Search Images Maps Play YouTube News Gmail Drive More »
Sign in
Screen reader users: click this link for accessible mode. Accessible mode has the same essential features but works better with your reader.


  1. Advanced Patent Search
Publication numberUS2228860 A
Publication typeGrant
Publication dateJan 14, 1941
Filing dateMar 31, 1939
Priority dateApr 4, 1938
Publication numberUS 2228860 A, US 2228860A, US-A-2228860, US2228860 A, US2228860A
InventorsSchlippe Boris Von
Original AssigneeMesserschmitt Boelkow Blohm
Export CitationBiBTeX, EndNote, RefMan
External Links: USPTO, USPTO Assignment, Espacenet
Arrangement for land airplanes for preventing sinking in emergency alighting on the water
US 2228860 A
Abstract  available in
Previous page
Next page
Claims  available in
Description  (OCR text may contain errors)


' fave/120 c Bo'zz'ls Von sczzz' a be 6 fi mwg Patented Jan. 14, 1941 ARRANGEMENT FOR LAND AIRPLANES FOR PREVENTING SINKING ALIGHTIN G ON THE WATER IN EMERGENCY Boris von Schlippe, Dessau, Germany, assignor to unkers Flugzeug-und-Motorenwerke, Aktiengesellschaft, a corporation of Germany Application March 31, 1939, Serial No. 265,240 In Germany April 4, 1938 2 Claims.

The invention relates to arrangements for land airplanes for preventing sinking in emergency allghting on water. Boat seaplanes or float seaplanes, that is to say.'pronounced hydro-air- 5 planes, are of course prevented from sinking in consequence of their construction. Owing to their special lay-out such hydro-airplanes can transport only a part of the useful load 'which can be carried by a land airplane for the reason that the devices serving for floating,'taking off from the water and alighting on the water are comparatively heavy. These devices (floating bodies) have the further disadvantage of an unfavorable aerodynamic form, in consequence of an equipment 'of steps, bilge edges and keel edges, for taking up the impact of the water and for breaking the waves at the floating bodies, being required. For this reasonhydro-airplanes are at a disadvantage with respect to land airplanes 29 in carrying out long distance flights (transoceanic flights) as the floating devices, which in hydro-airplanes require 1.8-2 times the aiplane weight for water displacement to answer their purpose, are not present in land airplanes, so their useful load weight can be considerably higher. But since especially in transoceanic flights emergency alighting on the water has to be counted on by all means andsince land airplanes when allghting on the water, owing to the absence of suitable expedients, will sinkor-noseover, they will in general not be used'for transoceanic flights although they are much better suited for the purpose for the reasons referred to.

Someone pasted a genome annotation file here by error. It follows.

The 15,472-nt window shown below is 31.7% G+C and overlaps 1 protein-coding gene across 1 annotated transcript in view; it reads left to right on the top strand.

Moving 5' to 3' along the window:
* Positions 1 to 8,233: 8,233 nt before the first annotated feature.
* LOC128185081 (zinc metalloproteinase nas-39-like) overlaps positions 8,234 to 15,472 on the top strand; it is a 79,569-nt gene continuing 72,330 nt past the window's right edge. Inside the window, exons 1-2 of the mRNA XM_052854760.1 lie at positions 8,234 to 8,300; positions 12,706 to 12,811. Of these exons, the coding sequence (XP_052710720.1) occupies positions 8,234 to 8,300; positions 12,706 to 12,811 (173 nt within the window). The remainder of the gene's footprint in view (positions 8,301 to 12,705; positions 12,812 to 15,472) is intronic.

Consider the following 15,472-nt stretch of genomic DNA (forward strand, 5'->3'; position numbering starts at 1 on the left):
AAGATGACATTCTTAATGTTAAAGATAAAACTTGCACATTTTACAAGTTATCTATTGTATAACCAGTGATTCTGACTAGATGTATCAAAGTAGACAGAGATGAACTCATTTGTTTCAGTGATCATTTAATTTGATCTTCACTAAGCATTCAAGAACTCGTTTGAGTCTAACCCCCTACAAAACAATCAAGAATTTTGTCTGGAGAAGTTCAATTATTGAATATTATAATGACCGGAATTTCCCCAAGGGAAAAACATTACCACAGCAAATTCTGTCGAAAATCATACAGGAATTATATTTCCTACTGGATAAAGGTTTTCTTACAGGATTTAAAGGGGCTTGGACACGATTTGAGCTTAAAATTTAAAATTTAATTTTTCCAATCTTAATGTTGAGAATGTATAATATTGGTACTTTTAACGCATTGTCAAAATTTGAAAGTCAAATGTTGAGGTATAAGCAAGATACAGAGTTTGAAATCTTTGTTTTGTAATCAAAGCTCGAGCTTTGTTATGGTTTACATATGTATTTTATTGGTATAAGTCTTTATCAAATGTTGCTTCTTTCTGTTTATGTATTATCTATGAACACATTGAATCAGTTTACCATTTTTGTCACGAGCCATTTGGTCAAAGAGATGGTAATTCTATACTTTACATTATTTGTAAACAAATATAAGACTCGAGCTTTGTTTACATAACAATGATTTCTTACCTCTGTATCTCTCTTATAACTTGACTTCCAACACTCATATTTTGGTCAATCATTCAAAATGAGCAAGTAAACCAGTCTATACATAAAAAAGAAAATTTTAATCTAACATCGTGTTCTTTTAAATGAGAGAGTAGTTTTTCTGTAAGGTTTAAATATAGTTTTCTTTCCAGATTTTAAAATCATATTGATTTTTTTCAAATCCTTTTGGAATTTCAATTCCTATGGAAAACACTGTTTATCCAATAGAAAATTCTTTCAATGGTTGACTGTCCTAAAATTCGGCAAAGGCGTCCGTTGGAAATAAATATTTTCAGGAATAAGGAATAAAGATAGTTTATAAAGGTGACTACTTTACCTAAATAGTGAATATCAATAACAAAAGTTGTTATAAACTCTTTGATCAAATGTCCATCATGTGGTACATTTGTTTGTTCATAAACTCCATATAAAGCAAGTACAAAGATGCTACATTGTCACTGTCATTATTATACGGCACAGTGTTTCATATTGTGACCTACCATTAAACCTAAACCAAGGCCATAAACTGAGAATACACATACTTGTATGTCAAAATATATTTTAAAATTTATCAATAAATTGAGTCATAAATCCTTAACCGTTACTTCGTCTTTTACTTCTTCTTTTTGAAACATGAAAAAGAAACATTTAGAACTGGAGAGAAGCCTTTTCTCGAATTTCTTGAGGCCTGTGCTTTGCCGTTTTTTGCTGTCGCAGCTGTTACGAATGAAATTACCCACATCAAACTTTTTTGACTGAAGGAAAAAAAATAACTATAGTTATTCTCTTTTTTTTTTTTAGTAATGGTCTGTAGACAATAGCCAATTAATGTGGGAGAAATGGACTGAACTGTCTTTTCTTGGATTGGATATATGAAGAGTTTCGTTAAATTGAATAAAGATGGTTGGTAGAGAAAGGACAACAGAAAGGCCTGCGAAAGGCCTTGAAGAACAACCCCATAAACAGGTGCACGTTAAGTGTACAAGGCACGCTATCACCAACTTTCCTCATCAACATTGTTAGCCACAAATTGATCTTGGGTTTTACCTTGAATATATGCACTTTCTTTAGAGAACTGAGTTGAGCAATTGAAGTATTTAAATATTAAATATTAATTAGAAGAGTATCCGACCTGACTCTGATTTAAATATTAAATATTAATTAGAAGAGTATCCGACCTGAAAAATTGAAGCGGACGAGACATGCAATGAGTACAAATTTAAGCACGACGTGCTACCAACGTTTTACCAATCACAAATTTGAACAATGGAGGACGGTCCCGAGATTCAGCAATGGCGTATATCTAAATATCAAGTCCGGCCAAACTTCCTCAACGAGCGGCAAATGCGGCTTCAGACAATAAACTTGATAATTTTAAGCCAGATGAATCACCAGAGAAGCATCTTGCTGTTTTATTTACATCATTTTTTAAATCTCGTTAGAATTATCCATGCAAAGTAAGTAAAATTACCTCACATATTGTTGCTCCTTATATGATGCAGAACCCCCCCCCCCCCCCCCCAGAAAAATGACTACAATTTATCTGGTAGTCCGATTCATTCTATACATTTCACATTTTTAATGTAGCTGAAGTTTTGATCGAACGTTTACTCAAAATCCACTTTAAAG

The invention has for its object to render land airplanes suitable for carrying out long-distance flights, for instance, transoceanic flights, and

equip them with devices which prevent their sinking in emergency alighting on the water without depriving them of the character of a 40 pronounced land airplane. This object is.attained by arranging at the land airplane floatlike hollow bodies designed in such a manner 50 with a continuous run of limiting surfaces ofiering very slight resistance to air. They have sufficient rigidity for taking up the water impact when descending on the water. In order to facilitate alighting on the water the floating bodies to be arranged according to the invention may also be provided with the steps known from the floats of hydro-airplanes. In this case, however,